A scientist has created what could be the most environmentally-friendly lawn in the country – but your kids won’t be able to play football on it.

Lionel Smith, a PhD researcher at the University of Reading’s School of Biological Sciences, is championing a new concept of ‘grass-free lawns’.

Lionel and his flowering lawn

Instead of laying turf or putting down grass seed, Lionel uses perennial forbs: soft-stemmed plants that spread without using seed and live for longer than two years.

And he says that a “little bit of walking” on a flowering lawn will even help it grow.

Lionel told AG: “It’s an idea I first came up with during the big drought of summer 1976.

“We came back from holiday and everything had died. The borders and grass were dead. But all the wildflowers were in flower.”

Gardeners who want to experiment with flowering lawns should opt for ornamental cultivars of British natives, Lionel advised.

Good species to start out with include red-flowered daisies (bellis), white-flowered buttercups (ranunculus) and bronze-leaved bugle (ajuga).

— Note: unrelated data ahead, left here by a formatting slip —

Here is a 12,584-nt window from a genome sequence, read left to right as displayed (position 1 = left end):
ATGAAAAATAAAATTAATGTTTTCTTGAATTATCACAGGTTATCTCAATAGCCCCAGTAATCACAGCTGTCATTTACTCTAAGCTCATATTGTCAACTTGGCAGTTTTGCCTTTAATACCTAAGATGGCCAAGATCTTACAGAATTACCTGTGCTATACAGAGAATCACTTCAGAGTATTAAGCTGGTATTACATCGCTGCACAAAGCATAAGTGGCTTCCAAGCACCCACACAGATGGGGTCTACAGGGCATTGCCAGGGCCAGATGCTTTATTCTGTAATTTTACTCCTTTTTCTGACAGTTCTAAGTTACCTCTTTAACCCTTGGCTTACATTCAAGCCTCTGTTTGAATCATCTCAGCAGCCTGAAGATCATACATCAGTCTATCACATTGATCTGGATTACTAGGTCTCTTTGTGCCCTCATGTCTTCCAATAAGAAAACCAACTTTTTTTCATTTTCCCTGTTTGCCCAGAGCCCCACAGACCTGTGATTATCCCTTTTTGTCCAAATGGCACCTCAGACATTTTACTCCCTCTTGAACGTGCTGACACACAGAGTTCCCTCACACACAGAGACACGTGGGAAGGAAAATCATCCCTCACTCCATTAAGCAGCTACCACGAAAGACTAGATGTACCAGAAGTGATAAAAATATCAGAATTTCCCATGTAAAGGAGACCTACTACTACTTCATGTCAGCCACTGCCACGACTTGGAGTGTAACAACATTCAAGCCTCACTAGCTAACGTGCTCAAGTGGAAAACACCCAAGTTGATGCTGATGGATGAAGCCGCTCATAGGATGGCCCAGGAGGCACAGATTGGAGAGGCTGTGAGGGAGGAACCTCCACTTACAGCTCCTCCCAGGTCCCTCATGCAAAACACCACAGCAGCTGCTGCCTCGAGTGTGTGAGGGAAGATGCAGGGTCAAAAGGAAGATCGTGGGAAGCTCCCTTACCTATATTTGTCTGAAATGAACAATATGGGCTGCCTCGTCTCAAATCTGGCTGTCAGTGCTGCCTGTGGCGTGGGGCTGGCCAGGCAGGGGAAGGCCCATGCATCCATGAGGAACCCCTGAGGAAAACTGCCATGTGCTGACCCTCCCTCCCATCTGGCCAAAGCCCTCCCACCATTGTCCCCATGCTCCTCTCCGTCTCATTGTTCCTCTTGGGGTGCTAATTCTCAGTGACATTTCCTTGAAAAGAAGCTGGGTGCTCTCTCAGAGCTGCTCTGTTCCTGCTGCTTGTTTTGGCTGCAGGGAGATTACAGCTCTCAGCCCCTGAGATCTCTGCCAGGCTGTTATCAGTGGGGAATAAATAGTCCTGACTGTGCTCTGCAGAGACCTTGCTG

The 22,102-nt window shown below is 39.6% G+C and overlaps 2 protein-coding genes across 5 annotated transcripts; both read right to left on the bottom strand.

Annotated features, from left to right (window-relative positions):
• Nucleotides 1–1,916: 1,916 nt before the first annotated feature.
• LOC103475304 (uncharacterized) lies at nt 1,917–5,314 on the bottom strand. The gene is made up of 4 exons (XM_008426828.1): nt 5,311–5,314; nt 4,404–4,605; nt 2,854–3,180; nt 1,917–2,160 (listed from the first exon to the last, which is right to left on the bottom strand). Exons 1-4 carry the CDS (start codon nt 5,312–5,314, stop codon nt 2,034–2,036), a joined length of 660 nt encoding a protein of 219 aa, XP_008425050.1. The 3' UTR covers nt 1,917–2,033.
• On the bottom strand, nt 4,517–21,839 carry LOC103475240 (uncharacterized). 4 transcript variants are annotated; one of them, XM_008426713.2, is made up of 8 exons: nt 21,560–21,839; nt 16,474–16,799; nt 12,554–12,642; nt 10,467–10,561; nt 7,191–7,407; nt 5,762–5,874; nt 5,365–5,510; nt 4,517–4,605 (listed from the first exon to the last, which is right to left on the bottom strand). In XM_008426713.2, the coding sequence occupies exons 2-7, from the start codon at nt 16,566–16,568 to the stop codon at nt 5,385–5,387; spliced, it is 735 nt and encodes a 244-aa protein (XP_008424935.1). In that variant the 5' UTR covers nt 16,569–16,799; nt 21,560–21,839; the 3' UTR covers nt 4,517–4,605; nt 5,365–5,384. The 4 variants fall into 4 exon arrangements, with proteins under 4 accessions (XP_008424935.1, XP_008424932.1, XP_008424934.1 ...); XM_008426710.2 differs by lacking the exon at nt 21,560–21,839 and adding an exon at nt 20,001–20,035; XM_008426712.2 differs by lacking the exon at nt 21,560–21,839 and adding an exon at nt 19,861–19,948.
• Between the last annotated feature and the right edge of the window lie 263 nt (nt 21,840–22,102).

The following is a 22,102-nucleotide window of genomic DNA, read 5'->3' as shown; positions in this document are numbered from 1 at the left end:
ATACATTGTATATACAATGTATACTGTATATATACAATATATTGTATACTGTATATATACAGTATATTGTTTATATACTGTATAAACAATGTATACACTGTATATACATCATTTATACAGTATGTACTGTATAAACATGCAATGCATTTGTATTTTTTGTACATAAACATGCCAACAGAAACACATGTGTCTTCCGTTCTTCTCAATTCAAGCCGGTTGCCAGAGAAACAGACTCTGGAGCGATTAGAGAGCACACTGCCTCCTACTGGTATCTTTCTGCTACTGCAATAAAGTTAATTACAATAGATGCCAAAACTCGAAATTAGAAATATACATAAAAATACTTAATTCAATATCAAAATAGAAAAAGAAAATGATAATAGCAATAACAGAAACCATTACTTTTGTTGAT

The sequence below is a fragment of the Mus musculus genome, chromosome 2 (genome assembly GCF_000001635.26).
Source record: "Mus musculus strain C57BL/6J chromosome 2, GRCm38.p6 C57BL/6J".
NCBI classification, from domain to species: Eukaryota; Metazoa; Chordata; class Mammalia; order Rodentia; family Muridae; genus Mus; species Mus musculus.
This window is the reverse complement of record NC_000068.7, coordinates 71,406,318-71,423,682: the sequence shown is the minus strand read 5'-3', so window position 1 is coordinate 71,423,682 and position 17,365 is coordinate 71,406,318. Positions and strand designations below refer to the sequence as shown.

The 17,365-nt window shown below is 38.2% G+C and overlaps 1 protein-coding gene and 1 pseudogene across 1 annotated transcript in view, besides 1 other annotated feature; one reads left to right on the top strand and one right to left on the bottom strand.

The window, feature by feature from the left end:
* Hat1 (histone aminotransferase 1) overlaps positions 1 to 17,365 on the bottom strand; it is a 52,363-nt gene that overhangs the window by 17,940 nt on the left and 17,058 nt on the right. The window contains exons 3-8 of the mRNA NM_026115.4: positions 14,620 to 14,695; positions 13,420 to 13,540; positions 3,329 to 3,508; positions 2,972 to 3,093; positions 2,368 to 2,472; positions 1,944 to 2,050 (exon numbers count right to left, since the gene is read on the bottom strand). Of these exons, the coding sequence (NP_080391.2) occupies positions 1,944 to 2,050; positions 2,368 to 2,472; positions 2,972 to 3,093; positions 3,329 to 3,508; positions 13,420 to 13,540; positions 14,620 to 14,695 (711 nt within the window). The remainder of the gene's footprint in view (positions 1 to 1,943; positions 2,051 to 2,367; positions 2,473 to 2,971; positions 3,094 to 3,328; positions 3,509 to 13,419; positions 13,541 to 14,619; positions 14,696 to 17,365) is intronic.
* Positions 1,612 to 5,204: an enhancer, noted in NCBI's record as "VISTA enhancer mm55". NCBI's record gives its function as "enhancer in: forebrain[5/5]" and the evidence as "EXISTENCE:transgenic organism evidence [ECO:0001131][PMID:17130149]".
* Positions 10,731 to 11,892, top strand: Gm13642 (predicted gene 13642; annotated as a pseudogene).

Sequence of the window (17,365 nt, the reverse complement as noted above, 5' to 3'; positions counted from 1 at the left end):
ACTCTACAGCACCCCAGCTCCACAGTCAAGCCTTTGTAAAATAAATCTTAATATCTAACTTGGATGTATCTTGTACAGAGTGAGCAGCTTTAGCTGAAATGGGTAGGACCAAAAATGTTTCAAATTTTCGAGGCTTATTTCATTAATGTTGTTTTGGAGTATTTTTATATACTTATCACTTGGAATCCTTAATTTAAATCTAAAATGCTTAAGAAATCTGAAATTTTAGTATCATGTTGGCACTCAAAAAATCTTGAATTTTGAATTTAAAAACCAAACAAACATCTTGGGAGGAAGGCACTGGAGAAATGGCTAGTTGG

Flowering lawns, it’s claimed, need mowing three to nine times per year – that’s two-thirds less than the 20 to 30 cuts required for conventional lawns.

Grass-free lawns should not exceed 3.5in (9cm), or they will turn into a meadow.

Lionel added: “A lot of [traditional] laws don’t see anything but a mower, or occasionally someone walks on them. They’re susceptible to diseases and drought and their biodiversity and ecosystem is extraordinarily low.

“They need raking, cutting, feeding and watering – a lot of resources are thrown at them.”

Lionel’s belief in “flowering lawns” has led to the creation of the world’s first grass-free lawn in Notting Hill, London.

His trial lawns have never been fertilised, and apart from two waterings when they were laid, they haven’t needed irrigation.